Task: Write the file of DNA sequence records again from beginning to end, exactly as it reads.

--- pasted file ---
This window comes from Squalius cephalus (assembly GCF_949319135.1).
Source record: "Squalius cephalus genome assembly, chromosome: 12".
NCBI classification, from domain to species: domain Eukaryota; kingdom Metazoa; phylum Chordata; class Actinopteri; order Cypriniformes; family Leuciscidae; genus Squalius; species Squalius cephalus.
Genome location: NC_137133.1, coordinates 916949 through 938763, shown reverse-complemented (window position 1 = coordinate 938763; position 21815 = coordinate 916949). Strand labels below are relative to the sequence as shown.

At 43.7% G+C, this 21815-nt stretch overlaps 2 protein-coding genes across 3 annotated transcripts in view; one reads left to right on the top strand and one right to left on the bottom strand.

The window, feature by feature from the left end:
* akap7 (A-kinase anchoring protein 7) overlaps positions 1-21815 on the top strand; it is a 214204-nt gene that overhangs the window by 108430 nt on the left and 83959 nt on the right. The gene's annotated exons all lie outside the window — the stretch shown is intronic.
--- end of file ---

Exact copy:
This window comes from Squalius cephalus (assembly GCF_949319135.1).
Source record: "Squalius cephalus genome assembly, chromosome: 12".
NCBI classification, from domain to species: domain Eukaryota; kingdom Metazoa; phylum Chordata; class Actinopteri; order Cypriniformes; family Leuciscidae; genus Squalius; species Squalius cephalus.
Genome location: NC_137133.1, coordinates 916949 through 938763, shown reverse-complemented (window position 1 = coordinate 938763; position 21815 = coordinate 916949). Strand labels below are relative to the sequence as shown.

At 43.7% G+C, this 21815-nt stretch overlaps 2 protein-coding genes across 3 annotated transcripts in view; one reads left to right on the top strand and one right to left on the bottom strand.

The window, feature by feature from the left end:
* akap7 (A-kinase anchoring protein 7) overlaps positions 1-21815 on the top strand; it is a 214204-nt gene that overhangs the window by 108430 nt on the left and 83959 nt on the right. The gene's annotated exons all lie outside the window — the stretch shown is intronic.